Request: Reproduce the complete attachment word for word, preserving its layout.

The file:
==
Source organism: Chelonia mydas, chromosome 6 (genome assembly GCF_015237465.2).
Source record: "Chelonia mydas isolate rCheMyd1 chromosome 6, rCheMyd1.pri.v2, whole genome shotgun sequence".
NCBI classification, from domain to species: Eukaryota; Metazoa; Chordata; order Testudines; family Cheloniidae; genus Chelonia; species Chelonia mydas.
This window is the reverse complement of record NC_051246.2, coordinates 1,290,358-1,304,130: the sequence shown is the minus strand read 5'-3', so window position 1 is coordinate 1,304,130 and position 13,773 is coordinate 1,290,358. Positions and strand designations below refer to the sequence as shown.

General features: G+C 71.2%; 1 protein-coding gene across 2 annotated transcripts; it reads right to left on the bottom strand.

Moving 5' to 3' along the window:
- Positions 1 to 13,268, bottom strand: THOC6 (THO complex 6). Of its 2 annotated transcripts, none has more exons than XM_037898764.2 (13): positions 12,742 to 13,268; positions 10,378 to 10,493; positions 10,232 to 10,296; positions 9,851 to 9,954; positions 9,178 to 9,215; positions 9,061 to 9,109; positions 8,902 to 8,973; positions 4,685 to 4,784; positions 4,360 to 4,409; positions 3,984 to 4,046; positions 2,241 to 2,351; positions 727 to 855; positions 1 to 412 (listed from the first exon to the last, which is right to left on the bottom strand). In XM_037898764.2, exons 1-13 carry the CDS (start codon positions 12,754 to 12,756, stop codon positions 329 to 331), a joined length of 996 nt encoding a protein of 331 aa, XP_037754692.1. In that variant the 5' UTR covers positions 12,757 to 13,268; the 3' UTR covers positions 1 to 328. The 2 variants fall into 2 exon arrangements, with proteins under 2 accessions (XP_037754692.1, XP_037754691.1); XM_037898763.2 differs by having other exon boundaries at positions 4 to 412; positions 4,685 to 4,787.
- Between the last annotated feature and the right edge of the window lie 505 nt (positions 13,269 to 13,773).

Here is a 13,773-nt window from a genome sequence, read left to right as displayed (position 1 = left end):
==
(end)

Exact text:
Source organism: Chelonia mydas, chromosome 6 (genome assembly GCF_015237465.2).
Source record: "Chelonia mydas isolate rCheMyd1 chromosome 6, rCheMyd1.pri.v2, whole genome shotgun sequence".
NCBI classification, from domain to species: Eukaryota; Metazoa; Chordata; order Testudines; family Cheloniidae; genus Chelonia; species Chelonia mydas.
This window is the reverse complement of record NC_051246.2, coordinates 1,290,358-1,304,130: the sequence shown is the minus strand read 5'-3', so window position 1 is coordinate 1,304,130 and position 13,773 is coordinate 1,290,358. Positions and strand designations below refer to the sequence as shown.

General features: G+C 71.2%; 1 protein-coding gene across 2 annotated transcripts; it reads right to left on the bottom strand.

Moving 5' to 3' along the window:
- Positions 1 to 13,268, bottom strand: THOC6 (THO complex 6). Of its 2 annotated transcripts, none has more exons than XM_037898764.2 (13): positions 12,742 to 13,268; positions 10,378 to 10,493; positions 10,232 to 10,296; positions 9,851 to 9,954; positions 9,178 to 9,215; positions 9,061 to 9,109; positions 8,902 to 8,973; positions 4,685 to 4,784; positions 4,360 to 4,409; positions 3,984 to 4,046; positions 2,241 to 2,351; positions 727 to 855; positions 1 to 412 (listed from the first exon to the last, which is right to left on the bottom strand). In XM_037898764.2, exons 1-13 carry the CDS (start codon positions 12,754 to 12,756, stop codon positions 329 to 331), a joined length of 996 nt encoding a protein of 331 aa, XP_037754692.1. In that variant the 5' UTR covers positions 12,757 to 13,268; the 3' UTR covers positions 1 to 328. The 2 variants fall into 2 exon arrangements, with proteins under 2 accessions (XP_037754692.1, XP_037754691.1); XM_037898763.2 differs by having other exon boundaries at positions 4 to 412; positions 4,685 to 4,787.
- Between the last annotated feature and the right edge of the window lie 505 nt (positions 13,269 to 13,773).

Here is a 13,773-nt window from a genome sequence, read left to right as displayed (position 1 = left end):